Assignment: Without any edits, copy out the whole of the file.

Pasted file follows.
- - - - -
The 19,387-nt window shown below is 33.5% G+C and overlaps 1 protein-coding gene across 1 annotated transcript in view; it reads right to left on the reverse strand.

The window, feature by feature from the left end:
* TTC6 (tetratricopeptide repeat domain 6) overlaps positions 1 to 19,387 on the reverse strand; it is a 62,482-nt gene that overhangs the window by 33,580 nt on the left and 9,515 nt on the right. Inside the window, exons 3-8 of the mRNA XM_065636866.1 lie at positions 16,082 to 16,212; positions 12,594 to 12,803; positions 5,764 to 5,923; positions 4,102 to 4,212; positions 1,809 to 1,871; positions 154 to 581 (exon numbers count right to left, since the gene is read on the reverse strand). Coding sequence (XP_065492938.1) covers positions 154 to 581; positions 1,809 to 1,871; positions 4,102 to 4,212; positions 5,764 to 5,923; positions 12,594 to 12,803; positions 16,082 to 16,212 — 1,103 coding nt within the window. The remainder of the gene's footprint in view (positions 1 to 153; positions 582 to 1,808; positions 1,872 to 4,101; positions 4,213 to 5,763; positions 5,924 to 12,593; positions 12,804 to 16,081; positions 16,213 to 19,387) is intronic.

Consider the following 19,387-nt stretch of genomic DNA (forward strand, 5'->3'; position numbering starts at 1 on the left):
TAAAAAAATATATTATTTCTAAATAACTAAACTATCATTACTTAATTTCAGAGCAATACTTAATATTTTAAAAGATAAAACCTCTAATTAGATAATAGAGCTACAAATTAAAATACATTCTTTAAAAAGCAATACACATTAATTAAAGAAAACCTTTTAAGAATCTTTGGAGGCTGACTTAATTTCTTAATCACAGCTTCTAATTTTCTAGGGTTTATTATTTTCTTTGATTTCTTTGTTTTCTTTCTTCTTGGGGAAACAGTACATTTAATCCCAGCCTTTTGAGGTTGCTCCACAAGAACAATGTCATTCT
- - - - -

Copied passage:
The 19,387-nt window shown below is 33.5% G+C and overlaps 1 protein-coding gene across 1 annotated transcript in view; it reads right to left on the reverse strand.

The window, feature by feature from the left end:
* TTC6 (tetratricopeptide repeat domain 6) overlaps positions 1 to 19,387 on the reverse strand; it is a 62,482-nt gene that overhangs the window by 33,580 nt on the left and 9,515 nt on the right. Inside the window, exons 3-8 of the mRNA XM_065636866.1 lie at positions 16,082 to 16,212; positions 12,594 to 12,803; positions 5,764 to 5,923; positions 4,102 to 4,212; positions 1,809 to 1,871; positions 154 to 581 (exon numbers count right to left, since the gene is read on the reverse strand). Coding sequence (XP_065492938.1) covers positions 154 to 581; positions 1,809 to 1,871; positions 4,102 to 4,212; positions 5,764 to 5,923; positions 12,594 to 12,803; positions 16,082 to 16,212 — 1,103 coding nt within the window. The remainder of the gene's footprint in view (positions 1 to 153; positions 582 to 1,808; positions 1,872 to 4,101; positions 4,213 to 5,763; positions 5,924 to 12,593; positions 12,804 to 16,081; positions 16,213 to 19,387) is intronic.

Consider the following 19,387-nt stretch of genomic DNA (forward strand, 5'->3'; position numbering starts at 1 on the left):
TAAAAAAATATATTATTTCTAAATAACTAAACTATCATTACTTAATTTCAGAGCAATACTTAATATTTTAAAAGATAAAACCTCTAATTAGATAATAGAGCTACAAATTAAAATACATTCTTTAAAAAGCAATACACATTAATTAAAGAAAACCTTTTAAGAATCTTTGGAGGCTGACTTAATTTCTTAATCACAGCTTCTAATTTTCTAGGGTTTATTATTTTCTTTGATTTCTTTGTTTTCTTTCTTCTTGGGGAAACAGTACATTTAATCCCAGCCTTTTGAGGTTGCTCCACAAGAACAATGTCATTCT